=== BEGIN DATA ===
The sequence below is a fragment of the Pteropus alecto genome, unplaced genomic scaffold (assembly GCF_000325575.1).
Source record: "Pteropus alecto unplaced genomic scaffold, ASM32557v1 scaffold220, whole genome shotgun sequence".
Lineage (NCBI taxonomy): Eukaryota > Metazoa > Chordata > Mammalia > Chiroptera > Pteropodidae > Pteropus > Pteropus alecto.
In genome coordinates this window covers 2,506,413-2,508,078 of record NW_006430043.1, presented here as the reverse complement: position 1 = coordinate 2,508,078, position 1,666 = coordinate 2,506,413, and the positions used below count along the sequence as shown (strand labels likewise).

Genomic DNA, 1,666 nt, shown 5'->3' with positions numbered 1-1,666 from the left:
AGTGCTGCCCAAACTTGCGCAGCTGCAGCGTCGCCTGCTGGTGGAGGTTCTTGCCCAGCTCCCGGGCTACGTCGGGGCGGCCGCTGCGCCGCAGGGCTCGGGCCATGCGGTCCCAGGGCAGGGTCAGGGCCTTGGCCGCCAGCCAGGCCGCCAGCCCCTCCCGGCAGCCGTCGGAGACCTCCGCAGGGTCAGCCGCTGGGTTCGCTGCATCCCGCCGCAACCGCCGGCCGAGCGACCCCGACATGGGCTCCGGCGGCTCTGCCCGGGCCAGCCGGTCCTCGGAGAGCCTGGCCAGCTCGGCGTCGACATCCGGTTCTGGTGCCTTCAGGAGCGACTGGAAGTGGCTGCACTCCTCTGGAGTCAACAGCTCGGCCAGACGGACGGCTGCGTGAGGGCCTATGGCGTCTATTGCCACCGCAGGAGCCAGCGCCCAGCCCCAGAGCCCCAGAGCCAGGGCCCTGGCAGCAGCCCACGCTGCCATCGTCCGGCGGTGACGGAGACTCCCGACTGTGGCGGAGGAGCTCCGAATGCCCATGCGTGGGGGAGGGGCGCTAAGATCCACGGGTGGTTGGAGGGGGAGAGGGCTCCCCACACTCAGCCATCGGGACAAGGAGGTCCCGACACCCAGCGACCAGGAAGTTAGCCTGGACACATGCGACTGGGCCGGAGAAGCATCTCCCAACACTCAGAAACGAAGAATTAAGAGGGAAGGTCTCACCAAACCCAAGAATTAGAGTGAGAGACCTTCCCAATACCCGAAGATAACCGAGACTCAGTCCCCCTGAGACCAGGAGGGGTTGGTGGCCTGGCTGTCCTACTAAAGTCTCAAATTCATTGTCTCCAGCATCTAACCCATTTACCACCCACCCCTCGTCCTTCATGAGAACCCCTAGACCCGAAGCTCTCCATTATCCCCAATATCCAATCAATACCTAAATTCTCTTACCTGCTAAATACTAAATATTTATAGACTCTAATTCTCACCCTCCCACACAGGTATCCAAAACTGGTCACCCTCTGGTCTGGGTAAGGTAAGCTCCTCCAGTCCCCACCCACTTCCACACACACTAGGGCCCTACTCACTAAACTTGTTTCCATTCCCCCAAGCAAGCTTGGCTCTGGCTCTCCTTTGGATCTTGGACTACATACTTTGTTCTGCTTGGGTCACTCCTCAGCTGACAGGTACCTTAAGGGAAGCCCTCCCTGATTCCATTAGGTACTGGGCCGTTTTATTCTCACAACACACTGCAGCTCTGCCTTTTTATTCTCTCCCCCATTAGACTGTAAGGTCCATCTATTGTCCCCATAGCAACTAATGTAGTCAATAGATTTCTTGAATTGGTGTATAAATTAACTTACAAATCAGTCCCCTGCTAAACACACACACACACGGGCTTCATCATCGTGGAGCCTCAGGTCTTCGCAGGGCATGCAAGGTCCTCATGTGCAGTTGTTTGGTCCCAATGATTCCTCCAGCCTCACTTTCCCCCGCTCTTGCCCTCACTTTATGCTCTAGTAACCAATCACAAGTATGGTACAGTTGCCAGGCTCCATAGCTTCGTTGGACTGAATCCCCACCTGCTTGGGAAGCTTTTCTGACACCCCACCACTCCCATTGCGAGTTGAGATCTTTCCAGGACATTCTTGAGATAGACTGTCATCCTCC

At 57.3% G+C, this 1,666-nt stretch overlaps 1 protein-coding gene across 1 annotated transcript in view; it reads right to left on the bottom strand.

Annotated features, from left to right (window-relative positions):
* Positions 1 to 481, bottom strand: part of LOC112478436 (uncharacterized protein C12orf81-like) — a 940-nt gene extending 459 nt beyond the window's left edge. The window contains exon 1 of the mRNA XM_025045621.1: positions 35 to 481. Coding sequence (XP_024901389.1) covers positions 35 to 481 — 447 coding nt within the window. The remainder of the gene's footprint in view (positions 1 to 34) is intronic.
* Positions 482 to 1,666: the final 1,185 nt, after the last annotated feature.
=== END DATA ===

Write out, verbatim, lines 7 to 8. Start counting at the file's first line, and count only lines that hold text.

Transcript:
At 57.3% G+C, this 1,666-nt stretch overlaps 1 protein-coding gene across 1 annotated transcript in view; it reads right to left on the bottom strand.

Annotated features, from left to right (window-relative positions):